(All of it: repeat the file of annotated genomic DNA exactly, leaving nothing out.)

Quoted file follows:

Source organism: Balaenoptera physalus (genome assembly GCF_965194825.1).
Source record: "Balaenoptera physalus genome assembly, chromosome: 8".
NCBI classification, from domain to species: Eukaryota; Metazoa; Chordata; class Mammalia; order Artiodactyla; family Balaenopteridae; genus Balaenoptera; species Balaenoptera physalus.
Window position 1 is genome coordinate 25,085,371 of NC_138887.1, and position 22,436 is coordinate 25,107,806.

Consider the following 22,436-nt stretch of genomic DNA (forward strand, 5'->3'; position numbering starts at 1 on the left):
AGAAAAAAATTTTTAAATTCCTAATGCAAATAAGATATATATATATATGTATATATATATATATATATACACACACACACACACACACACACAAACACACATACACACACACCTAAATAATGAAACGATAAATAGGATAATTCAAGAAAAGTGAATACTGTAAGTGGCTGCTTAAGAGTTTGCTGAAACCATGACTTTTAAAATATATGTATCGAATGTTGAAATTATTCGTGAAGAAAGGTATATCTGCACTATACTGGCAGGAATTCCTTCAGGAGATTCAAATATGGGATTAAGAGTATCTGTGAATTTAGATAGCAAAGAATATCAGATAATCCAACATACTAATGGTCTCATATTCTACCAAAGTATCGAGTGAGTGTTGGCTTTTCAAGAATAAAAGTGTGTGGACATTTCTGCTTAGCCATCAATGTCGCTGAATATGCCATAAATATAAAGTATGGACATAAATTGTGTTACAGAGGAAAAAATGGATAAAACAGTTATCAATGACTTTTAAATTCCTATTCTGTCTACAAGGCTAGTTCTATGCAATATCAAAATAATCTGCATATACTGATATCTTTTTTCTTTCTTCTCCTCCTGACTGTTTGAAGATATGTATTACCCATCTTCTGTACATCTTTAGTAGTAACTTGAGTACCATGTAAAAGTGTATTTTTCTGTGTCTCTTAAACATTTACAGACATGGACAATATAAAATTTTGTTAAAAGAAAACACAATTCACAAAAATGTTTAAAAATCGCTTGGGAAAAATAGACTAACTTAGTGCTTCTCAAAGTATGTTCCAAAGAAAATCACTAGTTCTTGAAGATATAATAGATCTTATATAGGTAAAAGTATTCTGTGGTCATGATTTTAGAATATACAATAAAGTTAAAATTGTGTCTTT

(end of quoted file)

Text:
Source organism: Balaenoptera physalus (genome assembly GCF_965194825.1).
Source record: "Balaenoptera physalus genome assembly, chromosome: 8".
NCBI classification, from domain to species: Eukaryota; Metazoa; Chordata; class Mammalia; order Artiodactyla; family Balaenopteridae; genus Balaenoptera; species Balaenoptera physalus.
Window position 1 is genome coordinate 25,085,371 of NC_138887.1, and position 22,436 is coordinate 25,107,806.

Consider the following 22,436-nt stretch of genomic DNA (forward strand, 5'->3'; position numbering starts at 1 on the left):
AGAAAAAAATTTTTAAATTCCTAATGCAAATAAGATATATATATATATGTATATATATATATATATATACACACACACACACACACACACACAAACACACATACACACACACCTAAATAATGAAACGATAAATAGGATAATTCAAGAAAAGTGAATACTGTAAGTGGCTGCTTAAGAGTTTGCTGAAACCATGACTTTTAAAATATATGTATCGAATGTTGAAATTATTCGTGAAGAAAGGTATATCTGCACTATACTGGCAGGAATTCCTTCAGGAGATTCAAATATGGGATTAAGAGTATCTGTGAATTTAGATAGCAAAGAATATCAGATAATCCAACATACTAATGGTCTCATATTCTACCAAAGTATCGAGTGAGTGTTGGCTTTTCAAGAATAAAAGTGTGTGGACATTTCTGCTTAGCCATCAATGTCGCTGAATATGCCATAAATATAAAGTATGGACATAAATTGTGTTACAGAGGAAAAAATGGATAAAACAGTTATCAATGACTTTTAAATTCCTATTCTGTCTACAAGGCTAGTTCTATGCAATATCAAAATAATCTGCATATACTGATATCTTTTTTCTTTCTTCTCCTCCTGACTGTTTGAAGATATGTATTACCCATCTTCTGTACATCTTTAGTAGTAACTTGAGTACCATGTAAAAGTGTATTTTTCTGTGTCTCTTAAACATTTACAGACATGGACAATATAAAATTTTGTTAAAAGAAAACACAATTCACAAAAATGTTTAAAAATCGCTTGGGAAAAATAGACTAACTTAGTGCTTCTCAAAGTATGTTCCAAAGAAAATCACTAGTTCTTGAAGATATAATAGATCTTATATAGGTAAAAGTATTCTGTGGTCATGATTTTAGAATATACAATAAAGTTAAAATTGTGTCTTT